Related material at Bataille Socialiste: a YouTube of the POUM cavalry in Barcelona.

More on the POUM from BS here, including just a couple of English texts:

Great men

The Cedar Lounge Revolution: A conversation with Roma Marquez Santo… veteran of the Spanish Civil War

Santo final copy

Roma Marquez is a 93-year old Catalan who joined the POUM militia on the outbreak of the generals’ revolt in July ‘36 and who later joined the anarchist militia after the POUM were suppressed.

He spent several years in prison after the war and returned to live in BCN where he has remained politically active.

Be sure to read the fascinating comment thread, including this from one of the organisers:

Roma [Marquez Santo] was born in 1916, the same year as Bob Doyle[1] and one of his earliest memories is being told by his mother of the death of Terence MacSweeny. This was at a time when anarchists were striking in BCN in support of the Irish Republic and Roma has continued to keep in touch with what passes here for political development.
Roma joined a mortar unit with the POUM militia on the Aragón front. His unit was in the line with anarchists, who encouraged them to sign over politically to avoid arrest by Soviet agents. Roma and his comrades joined the CNT militia and after it was subsumed into the Communist-controlled Republican Army, Roma was sent to an officer training camp. He was promoted to lieutenant and sent to the quiet front at Estramadura, where he says he ‘avoided the bloody slaughter of the Ebro’.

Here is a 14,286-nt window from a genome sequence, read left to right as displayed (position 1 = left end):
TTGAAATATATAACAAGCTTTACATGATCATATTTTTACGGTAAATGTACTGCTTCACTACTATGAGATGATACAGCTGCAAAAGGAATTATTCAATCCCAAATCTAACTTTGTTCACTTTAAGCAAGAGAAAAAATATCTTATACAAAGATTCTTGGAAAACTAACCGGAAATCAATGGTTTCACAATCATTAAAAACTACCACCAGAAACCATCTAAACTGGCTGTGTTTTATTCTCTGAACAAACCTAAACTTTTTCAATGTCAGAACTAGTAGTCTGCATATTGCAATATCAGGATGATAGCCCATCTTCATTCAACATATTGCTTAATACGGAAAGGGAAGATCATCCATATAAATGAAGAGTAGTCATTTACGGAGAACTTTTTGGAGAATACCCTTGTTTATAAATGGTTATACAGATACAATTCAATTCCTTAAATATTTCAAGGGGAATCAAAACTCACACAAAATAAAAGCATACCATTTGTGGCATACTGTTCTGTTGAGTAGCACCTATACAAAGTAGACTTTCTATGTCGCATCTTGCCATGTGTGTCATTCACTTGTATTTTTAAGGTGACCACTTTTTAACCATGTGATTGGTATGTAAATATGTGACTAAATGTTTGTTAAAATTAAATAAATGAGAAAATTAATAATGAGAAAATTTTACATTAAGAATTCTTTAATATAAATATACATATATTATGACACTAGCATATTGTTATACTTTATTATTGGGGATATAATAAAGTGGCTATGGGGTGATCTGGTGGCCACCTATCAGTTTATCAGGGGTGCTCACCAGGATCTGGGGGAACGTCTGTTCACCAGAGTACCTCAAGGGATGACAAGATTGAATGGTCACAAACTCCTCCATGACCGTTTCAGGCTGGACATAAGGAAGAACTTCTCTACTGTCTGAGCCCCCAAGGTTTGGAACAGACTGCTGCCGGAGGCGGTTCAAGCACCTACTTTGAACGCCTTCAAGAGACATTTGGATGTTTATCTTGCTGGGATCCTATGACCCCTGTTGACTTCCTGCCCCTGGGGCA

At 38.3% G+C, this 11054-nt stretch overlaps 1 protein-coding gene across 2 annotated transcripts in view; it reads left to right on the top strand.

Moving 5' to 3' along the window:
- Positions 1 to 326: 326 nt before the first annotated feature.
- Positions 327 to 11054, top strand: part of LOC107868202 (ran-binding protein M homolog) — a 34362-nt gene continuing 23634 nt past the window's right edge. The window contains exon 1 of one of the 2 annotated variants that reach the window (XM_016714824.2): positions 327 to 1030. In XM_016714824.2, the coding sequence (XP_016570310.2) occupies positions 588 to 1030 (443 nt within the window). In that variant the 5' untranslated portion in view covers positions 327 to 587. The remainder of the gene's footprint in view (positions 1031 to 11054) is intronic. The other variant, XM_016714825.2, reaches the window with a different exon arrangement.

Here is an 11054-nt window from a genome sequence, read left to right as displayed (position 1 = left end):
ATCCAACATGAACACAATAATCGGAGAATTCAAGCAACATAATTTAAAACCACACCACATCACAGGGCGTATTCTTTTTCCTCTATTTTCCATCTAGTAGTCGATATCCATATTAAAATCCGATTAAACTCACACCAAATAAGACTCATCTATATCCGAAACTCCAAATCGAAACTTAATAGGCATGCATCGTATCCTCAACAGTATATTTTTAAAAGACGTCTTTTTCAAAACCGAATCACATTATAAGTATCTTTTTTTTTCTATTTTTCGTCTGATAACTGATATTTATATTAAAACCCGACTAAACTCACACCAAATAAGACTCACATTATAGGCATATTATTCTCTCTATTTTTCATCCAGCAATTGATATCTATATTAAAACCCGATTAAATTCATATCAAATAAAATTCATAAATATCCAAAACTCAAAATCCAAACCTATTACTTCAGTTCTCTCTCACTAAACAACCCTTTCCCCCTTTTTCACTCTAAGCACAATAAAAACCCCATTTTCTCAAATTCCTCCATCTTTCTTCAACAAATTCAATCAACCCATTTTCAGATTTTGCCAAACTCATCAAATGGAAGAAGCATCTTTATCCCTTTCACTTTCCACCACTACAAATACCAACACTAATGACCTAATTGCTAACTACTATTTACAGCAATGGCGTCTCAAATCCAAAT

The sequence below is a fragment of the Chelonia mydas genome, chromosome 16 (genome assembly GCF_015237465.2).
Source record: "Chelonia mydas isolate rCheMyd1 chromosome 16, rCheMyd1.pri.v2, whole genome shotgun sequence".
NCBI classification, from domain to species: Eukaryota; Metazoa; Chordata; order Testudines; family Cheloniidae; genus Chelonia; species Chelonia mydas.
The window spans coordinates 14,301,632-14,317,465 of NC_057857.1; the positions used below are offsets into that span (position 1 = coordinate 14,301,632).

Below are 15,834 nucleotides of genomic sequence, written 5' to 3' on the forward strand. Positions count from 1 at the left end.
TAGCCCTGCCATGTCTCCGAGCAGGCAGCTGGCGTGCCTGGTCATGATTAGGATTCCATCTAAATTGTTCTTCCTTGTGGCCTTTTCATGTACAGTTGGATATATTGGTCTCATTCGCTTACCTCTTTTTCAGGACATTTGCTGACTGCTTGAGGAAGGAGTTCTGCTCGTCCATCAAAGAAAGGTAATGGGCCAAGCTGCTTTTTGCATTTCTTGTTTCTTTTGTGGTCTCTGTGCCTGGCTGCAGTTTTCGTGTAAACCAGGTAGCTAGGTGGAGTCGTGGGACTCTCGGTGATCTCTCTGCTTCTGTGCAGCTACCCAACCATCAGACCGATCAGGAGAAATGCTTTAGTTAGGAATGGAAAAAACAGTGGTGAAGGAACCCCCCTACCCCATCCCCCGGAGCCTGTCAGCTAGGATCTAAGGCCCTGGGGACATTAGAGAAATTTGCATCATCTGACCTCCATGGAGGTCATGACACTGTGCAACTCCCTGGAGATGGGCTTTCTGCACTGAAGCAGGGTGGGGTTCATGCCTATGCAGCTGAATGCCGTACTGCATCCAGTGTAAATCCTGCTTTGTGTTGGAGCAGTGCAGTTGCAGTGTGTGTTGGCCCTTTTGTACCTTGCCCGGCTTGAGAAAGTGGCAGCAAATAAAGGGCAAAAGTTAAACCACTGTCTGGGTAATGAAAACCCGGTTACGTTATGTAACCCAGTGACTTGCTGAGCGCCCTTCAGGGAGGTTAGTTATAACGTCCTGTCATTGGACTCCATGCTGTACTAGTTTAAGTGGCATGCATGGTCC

The POUM were affiliated with the ILP in the UK and George Orwell was perhaps their best known British volunteer. To a certain extent the SP occupy this political ground today. Roma also knew Durutti and attended his funeral after his death in Madrid.

And some interesting items from Jim Moneghan, such as:

Paddy Trench who was in the ILP in Britain worked with the POUM.
Brian Verschoyle Gould who was a comintern courier expressed doubts about the supression of the POUM, was kidnapped in Barcelona and died in the Gulag.
Nora Connolly O’Brien wrote a letter on behalf of the POUM when it was supressed.
I think the ILP affiliate in NI had a relationship with the POUM.[...]

On a footnote most of the Russians who were sent to Spain died in the gulag. The last major purge in the Eastern European states took many of the Spanish veterans. Read Arthur London’s “[The Confession]”, filmed with Yves Montand. Having fought in Spain was effectively evidence of Zionist/trotskyist deviations of at least that you were a spy. I think this purge turned many away from the Socialist/Communist ideal and to zionism. From the God that failed to the zionist God so to speak.